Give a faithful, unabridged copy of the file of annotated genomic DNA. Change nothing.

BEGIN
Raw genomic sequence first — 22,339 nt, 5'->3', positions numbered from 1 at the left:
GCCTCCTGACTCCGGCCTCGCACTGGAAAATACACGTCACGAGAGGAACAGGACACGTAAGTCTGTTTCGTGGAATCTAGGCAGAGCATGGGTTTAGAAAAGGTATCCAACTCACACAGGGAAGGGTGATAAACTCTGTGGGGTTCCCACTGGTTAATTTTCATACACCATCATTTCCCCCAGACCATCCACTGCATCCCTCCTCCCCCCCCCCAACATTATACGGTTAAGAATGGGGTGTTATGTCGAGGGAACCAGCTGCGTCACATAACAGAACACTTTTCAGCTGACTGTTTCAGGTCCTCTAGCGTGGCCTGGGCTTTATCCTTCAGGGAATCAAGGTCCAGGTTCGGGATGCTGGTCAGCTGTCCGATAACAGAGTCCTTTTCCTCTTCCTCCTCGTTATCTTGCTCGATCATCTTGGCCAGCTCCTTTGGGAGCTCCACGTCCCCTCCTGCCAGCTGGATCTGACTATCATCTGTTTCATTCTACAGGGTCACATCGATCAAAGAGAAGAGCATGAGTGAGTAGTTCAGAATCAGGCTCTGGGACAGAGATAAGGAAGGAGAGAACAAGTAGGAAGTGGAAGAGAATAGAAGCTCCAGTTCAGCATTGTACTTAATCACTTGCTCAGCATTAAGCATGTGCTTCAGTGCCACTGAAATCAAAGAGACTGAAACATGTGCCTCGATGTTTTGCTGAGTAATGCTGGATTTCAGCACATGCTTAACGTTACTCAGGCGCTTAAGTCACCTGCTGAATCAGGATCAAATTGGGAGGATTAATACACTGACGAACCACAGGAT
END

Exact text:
Raw genomic sequence first — 22,339 nt, 5'->3', positions numbered from 1 at the left:
GCCTCCTGACTCCGGCCTCGCACTGGAAAATACACGTCACGAGAGGAACAGGACACGTAAGTCTGTTTCGTGGAATCTAGGCAGAGCATGGGTTTAGAAAAGGTATCCAACTCACACAGGGAAGGGTGATAAACTCTGTGGGGTTCCCACTGGTTAATTTTCATACACCATCATTTCCCCCAGACCATCCACTGCATCCCTCCTCCCCCCCCCCAACATTATACGGTTAAGAATGGGGTGTTATGTCGAGGGAACCAGCTGCGTCACATAACAGAACACTTTTCAGCTGACTGTTTCAGGTCCTCTAGCGTGGCCTGGGCTTTATCCTTCAGGGAATCAAGGTCCAGGTTCGGGATGCTGGTCAGCTGTCCGATAACAGAGTCCTTTTCCTCTTCCTCCTCGTTATCTTGCTCGATCATCTTGGCCAGCTCCTTTGGGAGCTCCACGTCCCCTCCTGCCAGCTGGATCTGACTATCATCTGTTTCATTCTACAGGGTCACATCGATCAAAGAGAAGAGCATGAGTGAGTAGTTCAGAATCAGGCTCTGGGACAGAGATAAGGAAGGAGAGAACAAGTAGGAAGTGGAAGAGAATAGAAGCTCCAGTTCAGCATTGTACTTAATCACTTGCTCAGCATTAAGCATGTGCTTCAGTGCCACTGAAATCAAAGAGACTGAAACATGTGCCTCGATGTTTTGCTGAGTAATGCTGGATTTCAGCACATGCTTAACGTTACTCAGGCGCTTAAGTCACCTGCTGAATCAGGATCAAATTGGGAGGATTAATACACTGACGAACCACAGGAT